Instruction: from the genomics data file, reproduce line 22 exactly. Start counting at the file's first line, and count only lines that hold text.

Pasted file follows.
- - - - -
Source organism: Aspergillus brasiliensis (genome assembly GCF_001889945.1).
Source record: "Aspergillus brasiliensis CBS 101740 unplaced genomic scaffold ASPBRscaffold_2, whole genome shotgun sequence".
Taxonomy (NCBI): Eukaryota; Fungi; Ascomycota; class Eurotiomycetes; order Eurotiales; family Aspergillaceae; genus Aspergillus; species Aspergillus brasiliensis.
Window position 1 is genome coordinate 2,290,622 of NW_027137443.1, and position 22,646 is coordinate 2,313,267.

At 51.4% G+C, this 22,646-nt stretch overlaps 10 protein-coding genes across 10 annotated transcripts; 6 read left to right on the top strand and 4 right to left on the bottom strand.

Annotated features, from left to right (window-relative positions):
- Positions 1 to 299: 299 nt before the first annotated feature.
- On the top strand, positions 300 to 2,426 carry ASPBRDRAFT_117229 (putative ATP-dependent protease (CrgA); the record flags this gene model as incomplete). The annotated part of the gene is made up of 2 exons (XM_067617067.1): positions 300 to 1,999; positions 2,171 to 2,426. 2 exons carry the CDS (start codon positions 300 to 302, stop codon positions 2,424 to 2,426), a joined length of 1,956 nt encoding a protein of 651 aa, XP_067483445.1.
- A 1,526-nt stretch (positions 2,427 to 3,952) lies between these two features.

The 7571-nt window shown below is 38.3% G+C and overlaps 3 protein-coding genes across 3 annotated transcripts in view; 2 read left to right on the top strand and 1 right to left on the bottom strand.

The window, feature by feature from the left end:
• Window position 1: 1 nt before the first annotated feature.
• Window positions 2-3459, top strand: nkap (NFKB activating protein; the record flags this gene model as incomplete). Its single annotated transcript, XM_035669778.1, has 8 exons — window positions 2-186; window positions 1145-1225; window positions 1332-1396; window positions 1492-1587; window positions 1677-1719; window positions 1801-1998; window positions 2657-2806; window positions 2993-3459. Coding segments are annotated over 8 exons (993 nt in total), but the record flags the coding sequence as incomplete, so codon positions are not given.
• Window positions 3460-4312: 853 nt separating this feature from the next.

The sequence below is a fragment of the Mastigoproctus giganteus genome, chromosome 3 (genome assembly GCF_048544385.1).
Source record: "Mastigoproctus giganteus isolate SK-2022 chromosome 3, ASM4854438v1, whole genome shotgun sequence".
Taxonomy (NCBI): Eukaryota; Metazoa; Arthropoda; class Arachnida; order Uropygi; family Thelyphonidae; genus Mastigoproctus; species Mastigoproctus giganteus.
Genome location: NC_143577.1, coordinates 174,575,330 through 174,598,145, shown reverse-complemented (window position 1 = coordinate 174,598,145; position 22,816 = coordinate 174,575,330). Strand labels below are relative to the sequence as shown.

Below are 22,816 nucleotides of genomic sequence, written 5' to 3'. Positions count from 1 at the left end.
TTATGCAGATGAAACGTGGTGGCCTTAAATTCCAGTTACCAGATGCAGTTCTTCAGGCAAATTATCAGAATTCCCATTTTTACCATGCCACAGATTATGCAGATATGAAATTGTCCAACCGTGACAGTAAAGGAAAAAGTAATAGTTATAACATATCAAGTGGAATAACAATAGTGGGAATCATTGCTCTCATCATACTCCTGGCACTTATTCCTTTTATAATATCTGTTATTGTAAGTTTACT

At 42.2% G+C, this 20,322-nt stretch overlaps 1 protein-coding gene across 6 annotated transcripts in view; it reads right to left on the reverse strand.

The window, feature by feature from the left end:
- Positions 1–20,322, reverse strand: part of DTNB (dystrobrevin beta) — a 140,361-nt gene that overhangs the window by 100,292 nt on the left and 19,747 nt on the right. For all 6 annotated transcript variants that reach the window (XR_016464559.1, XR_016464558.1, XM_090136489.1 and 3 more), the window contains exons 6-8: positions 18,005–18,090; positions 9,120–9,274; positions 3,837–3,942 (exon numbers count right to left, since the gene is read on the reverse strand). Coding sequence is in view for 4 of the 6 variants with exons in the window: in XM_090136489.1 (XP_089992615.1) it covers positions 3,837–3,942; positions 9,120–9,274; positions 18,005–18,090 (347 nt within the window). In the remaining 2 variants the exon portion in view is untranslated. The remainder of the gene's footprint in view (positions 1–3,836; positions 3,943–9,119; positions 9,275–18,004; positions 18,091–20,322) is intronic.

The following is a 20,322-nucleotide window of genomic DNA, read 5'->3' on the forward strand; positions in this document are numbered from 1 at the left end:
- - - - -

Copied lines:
The window, feature by feature from the left end: